082009-436 ryan zimmerman.JPG

Zim wins first Gold Glove

090409-171 ryan zimmerman.JPGWashington Nationals third baseman Ryan Zimmerman today was named the recipient of the 2009 National League Rawlings Gold Glove for third basemen. The defensive citation is the first of Zimmerman’s career.

 

“Winning the Rawlings Gold Glove has always been important to me, as I take a lot of pride in my defense,” Zimmerman said. “When I was drafted by the Nationals, I was known as a defensive player first and there was a belief that my bat would mature with time and experience. But the core of my game has always been defense, so today is a special day.”

 

Zimmerman led all National League third basemen this season in total chances (MLB-best 459), assists (MLB-high 325), range factor per game (2.97) and games started (153). At 18.1, Zimmerman also paced NL third basemen in Ultimate Zone Rating, a figure that blends the number of runs above or below average a fielder is in three categories: range runs, double play runs and error runs combined. Zimmerman’s 18.1 rating ranked third in baseball among ALL position players at any of the nine positions.

 

Last month, ESPN named Zimmerman as its 2009 Web Gem Champion after he amassed 19 Web Gems and 61 Web Gem points during the 2009 campaign.

 

Zimmerman is only the second Washington-based Big Leaguer to earn a Rawlings Gold Glove. Senators catcher Earl Battey earned the first of his three career Gold Gloves in 1960, his lone season in Washington. Rawlings established the Gold Glove in 1957 to reward defensive excellence.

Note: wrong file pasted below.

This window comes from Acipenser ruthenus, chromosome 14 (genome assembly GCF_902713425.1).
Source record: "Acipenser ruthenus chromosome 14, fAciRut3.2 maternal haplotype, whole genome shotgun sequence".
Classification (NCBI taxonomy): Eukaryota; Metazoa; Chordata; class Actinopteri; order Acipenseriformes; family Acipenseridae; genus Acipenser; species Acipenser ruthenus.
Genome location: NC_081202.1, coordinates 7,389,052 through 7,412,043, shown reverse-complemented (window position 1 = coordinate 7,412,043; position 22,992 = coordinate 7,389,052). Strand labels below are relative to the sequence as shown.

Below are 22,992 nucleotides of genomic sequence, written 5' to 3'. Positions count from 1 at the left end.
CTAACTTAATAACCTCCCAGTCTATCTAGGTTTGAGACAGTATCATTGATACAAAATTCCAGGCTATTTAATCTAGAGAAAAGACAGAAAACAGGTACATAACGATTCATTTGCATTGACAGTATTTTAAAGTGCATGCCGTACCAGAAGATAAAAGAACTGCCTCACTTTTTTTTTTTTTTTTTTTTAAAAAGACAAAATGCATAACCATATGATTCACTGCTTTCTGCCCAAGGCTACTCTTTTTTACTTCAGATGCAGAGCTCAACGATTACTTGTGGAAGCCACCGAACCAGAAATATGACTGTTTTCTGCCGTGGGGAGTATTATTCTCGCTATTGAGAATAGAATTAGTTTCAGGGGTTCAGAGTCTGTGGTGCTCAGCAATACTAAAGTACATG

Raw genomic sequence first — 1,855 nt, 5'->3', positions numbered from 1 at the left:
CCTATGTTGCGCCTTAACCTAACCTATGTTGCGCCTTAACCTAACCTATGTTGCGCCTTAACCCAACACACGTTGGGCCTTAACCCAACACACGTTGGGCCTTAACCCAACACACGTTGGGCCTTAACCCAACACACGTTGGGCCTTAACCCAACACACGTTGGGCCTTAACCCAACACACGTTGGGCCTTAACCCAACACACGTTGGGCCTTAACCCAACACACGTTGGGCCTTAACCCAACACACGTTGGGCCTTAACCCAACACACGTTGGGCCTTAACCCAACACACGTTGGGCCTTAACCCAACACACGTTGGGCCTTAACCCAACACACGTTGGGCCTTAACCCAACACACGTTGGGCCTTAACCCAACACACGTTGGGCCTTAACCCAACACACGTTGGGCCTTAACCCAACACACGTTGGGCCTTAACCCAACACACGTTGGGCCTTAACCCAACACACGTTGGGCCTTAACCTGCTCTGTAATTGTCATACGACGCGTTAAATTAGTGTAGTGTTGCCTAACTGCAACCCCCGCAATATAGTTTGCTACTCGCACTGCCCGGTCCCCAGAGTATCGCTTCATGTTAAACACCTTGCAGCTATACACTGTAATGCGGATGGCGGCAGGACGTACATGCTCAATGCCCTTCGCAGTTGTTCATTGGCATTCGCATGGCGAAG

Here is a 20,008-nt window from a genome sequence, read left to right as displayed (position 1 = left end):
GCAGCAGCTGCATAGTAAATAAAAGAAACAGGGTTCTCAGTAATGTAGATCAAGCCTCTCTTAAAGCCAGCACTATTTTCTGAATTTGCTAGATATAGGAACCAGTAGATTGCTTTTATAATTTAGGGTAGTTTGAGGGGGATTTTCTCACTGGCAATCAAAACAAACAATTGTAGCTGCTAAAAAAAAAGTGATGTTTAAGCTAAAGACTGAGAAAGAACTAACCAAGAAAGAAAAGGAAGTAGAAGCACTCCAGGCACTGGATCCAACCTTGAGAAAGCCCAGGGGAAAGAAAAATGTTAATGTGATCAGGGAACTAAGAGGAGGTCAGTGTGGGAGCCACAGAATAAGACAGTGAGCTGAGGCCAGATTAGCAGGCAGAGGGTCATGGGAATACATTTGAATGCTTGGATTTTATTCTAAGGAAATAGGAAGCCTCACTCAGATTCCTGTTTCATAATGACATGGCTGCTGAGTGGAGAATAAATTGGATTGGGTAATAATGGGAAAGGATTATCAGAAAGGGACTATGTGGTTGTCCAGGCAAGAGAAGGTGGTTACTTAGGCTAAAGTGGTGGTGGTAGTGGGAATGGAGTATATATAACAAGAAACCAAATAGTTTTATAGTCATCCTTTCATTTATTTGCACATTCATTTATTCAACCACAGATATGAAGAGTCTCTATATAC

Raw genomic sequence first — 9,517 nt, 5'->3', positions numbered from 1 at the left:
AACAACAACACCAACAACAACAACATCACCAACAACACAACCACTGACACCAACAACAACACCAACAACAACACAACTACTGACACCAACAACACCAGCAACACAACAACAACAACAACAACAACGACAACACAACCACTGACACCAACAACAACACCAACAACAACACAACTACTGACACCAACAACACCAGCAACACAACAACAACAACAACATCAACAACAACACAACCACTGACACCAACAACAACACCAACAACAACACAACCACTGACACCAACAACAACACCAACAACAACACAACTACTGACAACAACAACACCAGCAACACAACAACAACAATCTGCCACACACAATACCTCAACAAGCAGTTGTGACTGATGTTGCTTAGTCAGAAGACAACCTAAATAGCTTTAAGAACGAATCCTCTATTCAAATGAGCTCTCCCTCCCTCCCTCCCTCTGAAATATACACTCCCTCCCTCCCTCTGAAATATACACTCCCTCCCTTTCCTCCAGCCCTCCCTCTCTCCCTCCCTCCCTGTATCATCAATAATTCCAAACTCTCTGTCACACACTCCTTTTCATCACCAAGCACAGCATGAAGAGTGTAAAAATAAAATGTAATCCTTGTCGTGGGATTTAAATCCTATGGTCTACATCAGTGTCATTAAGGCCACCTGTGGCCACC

30 Players in 30 Days: Alberto Gonzalez

Alberto Gonzalez

Once rated the best defensive infielder in the Yankees farm system by Baseball America, Alberto Gonzalez was a great asset for the Nationals this year. He is a versatile player, seeing time at third base, second base and shortstop in 2009.


041909-462 a. gonzalez.JPGThe Venezuelan infielder has often been described as a plus defender, something highlighted by his .995 fielding percentage at second base this season. Originally slated to be a utility player, Gonzalez earned the starting job at second base following the 2009 All-Star break, making way for his predecessor, Anderson Hernandez, to be traded to the Mets.

Gonzalez ended the season on a high note. In the final game of the year at Atlanta, with the Braves and Nationals tied after 15 innings, Gonzalez laced a single to center field off of reliever Boone Logan to drive in Elijah Dukes for the eventual game-winning run. This capped off a seven game win streak for the Nats, their second longest winning streak of the season.